A good place to start would have been Citigroup, apparently, since Hudson—he of the Ameriquest stories—did it in his spare time. Freelancing while working full time for The Roanoke Times, he pulled the cover back on Citigroup’s huge subprime operation in 2003 (!?) and won a Polk Award in the process (“Banking on Misery: Citigroup, Wall Street and the Fleecing of the South,” Southern Exposure, summer 2003). He mentions the mortgage aftermarket only in passing, but that’s where the national press can take over for ground-level reporting. If only.

No reader, not even one really applying herself, would have found adequate warnings about the Wall Street/subprime nexus. She would instead have found plenty of coverage focused on the earnings horserace (“Putting the Muscle Back in the Bull; Stan O’Neal may be the toughest—some say the most ruthless—ceo in America. Merrill Lynch couldn’t be luckier to have him,” Fortune, 4/5/04), personalities (“Rewiring Chuck Prince; Citi’s chief hasn’t just stepped out of Sandy Weill’s shadow—he’s stepped out of his own as he strives to make himself into a leader with vision,” BW, 2/20/06), and situated comfortably within frames set by the industry itself (“Joining the Club—Inside Goldman’s Secret Rite: The Race to Become Partner,” WSJ, 10/13/06). I find Lehman and Citi coverage to have been especially poor, again, given what was known by 2003 (“Lehman’s New Street Smarts; Under CEO Fuld, the bond house has become a dealmaking power,” BW, 1/19/04; “The Unlikely Revolutionary: Critics are sniping and the stock is lagging, but Citigroup’s Chuck Prince keeps charging ahead, blowing up business practices put in place by his famed mentor, Sandy Weill,” Fortune, 3/6/06).

Only after the crackup had already begun is Wall Street’s role in subprime again laid bare (“Debt Bomb—Lending a Hand: How Wall Street Stoked The Mortgage Meltdown . . . ,” WSJ, 6/27/07):

Lehman’s deep involvement in the business has also made the firm a target of criticism. In more than 15 lawsuits and in interviews, borrowers and former employees have claimed that the investment bank’s in-house lending outlets used improper tactics during the recent mortgage boom to put borrowers into loans they couldn’t afford. Twenty-five former employees said in interviews that front-line workers and managers exaggerated borrowers’ creditworthiness by falsifying tax forms, pay stubs and other information, or by ignoring inaccurate data submitted by independent mortgage brokers. In some instances, several ex-employees said, brokers or in-house employees altered documents with the help of scissors, tape and Wite-Out.

Suddenly, the story—the one that counts—was gettable again. It referred, after all, to documents available for years. There is really no excuse.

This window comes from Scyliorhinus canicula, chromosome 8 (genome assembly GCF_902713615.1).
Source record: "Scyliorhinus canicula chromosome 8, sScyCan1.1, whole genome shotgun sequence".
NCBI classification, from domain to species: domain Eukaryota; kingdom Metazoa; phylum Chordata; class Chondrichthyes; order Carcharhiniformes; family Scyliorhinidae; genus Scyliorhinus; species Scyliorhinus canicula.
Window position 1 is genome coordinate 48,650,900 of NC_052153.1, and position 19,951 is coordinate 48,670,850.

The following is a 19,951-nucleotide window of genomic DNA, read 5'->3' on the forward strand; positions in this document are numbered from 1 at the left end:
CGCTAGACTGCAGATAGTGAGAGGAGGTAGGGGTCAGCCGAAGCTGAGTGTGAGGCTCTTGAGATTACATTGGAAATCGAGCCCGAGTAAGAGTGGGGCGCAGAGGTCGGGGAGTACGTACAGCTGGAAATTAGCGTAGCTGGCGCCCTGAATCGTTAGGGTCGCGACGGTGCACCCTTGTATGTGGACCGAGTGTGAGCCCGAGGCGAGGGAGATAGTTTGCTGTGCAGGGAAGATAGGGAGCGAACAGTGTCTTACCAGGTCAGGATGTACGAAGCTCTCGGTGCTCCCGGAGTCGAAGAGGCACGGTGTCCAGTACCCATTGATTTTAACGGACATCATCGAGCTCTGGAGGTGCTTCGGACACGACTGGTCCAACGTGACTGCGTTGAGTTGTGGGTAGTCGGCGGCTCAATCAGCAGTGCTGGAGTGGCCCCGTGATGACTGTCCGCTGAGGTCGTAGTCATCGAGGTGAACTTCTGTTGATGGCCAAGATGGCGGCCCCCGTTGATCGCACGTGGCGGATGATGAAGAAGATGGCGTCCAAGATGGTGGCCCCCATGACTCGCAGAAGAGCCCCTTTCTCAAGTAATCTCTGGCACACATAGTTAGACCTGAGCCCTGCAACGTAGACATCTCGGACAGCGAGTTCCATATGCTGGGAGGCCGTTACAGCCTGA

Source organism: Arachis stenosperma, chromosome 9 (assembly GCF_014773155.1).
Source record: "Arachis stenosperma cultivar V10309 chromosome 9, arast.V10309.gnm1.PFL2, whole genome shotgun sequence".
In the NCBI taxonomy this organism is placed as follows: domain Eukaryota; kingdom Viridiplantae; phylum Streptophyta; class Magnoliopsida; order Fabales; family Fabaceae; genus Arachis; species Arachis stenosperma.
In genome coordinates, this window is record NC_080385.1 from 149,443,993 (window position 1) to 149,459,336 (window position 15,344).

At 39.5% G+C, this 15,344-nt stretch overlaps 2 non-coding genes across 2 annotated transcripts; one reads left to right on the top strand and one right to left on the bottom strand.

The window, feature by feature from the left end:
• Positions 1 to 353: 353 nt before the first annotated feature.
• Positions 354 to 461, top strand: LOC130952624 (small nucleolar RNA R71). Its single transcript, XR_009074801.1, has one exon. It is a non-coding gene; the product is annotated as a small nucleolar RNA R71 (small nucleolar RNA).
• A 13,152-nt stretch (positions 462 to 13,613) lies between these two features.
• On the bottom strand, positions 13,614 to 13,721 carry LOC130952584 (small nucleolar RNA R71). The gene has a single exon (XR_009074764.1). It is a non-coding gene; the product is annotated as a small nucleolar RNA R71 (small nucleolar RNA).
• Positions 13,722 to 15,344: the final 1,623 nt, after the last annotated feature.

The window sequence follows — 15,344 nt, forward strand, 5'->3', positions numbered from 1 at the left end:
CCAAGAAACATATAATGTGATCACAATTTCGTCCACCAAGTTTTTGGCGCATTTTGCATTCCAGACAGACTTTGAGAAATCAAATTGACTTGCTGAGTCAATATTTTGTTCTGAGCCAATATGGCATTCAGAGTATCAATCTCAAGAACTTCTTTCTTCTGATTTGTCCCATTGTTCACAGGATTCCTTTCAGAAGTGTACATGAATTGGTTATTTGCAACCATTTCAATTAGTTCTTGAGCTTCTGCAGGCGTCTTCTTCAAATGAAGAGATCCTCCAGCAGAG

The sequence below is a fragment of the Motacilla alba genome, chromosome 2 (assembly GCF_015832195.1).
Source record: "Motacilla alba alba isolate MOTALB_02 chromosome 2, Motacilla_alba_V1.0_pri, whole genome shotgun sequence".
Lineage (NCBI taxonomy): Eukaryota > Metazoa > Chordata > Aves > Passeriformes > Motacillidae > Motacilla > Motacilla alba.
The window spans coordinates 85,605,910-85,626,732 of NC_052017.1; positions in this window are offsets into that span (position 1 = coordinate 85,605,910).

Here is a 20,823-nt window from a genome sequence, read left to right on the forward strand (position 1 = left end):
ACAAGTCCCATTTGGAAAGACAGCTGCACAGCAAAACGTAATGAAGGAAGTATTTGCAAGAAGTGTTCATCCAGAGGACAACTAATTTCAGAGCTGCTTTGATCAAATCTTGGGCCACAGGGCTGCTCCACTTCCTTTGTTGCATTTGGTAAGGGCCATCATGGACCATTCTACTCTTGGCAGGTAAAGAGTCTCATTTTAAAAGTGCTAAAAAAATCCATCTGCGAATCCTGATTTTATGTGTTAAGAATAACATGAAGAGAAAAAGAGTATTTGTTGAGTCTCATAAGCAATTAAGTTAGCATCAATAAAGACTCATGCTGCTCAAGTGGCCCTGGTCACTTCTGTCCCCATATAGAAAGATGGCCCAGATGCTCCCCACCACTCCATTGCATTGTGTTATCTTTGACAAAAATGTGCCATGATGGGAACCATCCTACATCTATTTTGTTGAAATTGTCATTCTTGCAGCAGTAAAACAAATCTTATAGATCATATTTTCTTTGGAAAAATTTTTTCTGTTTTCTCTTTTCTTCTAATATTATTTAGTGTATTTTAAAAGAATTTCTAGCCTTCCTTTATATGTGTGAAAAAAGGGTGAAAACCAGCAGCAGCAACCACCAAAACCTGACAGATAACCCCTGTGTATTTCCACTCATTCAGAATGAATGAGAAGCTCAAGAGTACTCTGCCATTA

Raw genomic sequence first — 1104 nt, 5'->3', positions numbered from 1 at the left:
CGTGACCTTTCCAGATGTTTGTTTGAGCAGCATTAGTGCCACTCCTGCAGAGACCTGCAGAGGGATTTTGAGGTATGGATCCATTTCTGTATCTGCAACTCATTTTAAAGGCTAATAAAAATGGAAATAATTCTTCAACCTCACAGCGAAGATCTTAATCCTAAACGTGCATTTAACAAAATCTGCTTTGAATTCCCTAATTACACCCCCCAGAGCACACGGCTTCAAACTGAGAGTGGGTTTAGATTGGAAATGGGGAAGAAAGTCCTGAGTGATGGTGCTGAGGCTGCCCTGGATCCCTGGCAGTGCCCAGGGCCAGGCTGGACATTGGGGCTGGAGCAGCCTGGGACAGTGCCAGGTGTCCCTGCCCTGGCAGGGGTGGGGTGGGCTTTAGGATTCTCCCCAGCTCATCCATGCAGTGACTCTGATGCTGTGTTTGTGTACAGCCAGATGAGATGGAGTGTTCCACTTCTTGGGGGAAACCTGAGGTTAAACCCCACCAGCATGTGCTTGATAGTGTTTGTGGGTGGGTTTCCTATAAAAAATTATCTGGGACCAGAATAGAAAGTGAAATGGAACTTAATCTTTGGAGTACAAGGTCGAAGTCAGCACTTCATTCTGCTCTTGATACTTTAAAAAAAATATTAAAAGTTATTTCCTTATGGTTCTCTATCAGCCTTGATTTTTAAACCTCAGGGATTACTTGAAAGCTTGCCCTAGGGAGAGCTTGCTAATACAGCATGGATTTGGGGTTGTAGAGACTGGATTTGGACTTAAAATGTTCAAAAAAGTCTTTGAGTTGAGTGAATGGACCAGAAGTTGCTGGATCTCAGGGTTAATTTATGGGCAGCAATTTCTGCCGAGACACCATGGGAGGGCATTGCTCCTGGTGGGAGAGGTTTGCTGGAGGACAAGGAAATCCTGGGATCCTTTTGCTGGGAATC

The author of this Journal piece, by the way, was Hudson. He left the paper later that year and is writing a book about subprime.

It is true that Bush-era deregulation and the media’s financial travails hampered investigative journalism (of course, the Pittsburgh City Paper could manage it, but never mind). But the business press also disarmed unilaterally. CJR’s study, I believe, provides strong support for the idea that sometime after 2003, as federal regulation folded like a cheap suitcase, the business press institutionally lost whatever taste it had for head-on investigations of core practices of powerful institutions.

Too bad that’s precisely what was needed.

In light of this general system failure, what are the lessons for the general reader and the business press itself?

First, the public should be aware—warned, so to be speak—that its interests and those of the business press may not be in perfect alignment. The business press exists within the Wall Street and corporate subculture and understandably must adopt its idioms and customs, the better to translate them for the rest of us. Still, it relies on those institutions for its stories. Burning a bridge is hard. It is far easier for news bureaucracies to accept ever-narrowing frames of discourse, frames forcefully pushed by industry, even if those frames marginalize and eventually exclude the business press’s own great investigative traditions.

Second, there’s a difference between reporting from an investor’s perspective and from a citizen’s. The business press is better at the former than the latter, and the gap has only been growing. I would only caution that what’s good for investors in the short and medium terms may not be good for anyone over the long haul.

Third, remember the nexus between uncompromised regulation and great journalism.

Fourth, lament the decline of the great business sections of general-circulation dailies, specifically those of the Los Angeles Times and The Washington Post.

Fifth, seek alternatives. Read Mother Jones, or something, once in a while.

Dean Starkman , CJR's Kingsford Capital Fellow, runs The Audit, CJR.org's business desk. Megan McGinley, a CJR intern, and Elinore Longobardi, an Audit staff writer, provided research. This story and the two following were supported with a grant from the Investigative Fund of The Nation Institute, for which we are deeply grateful.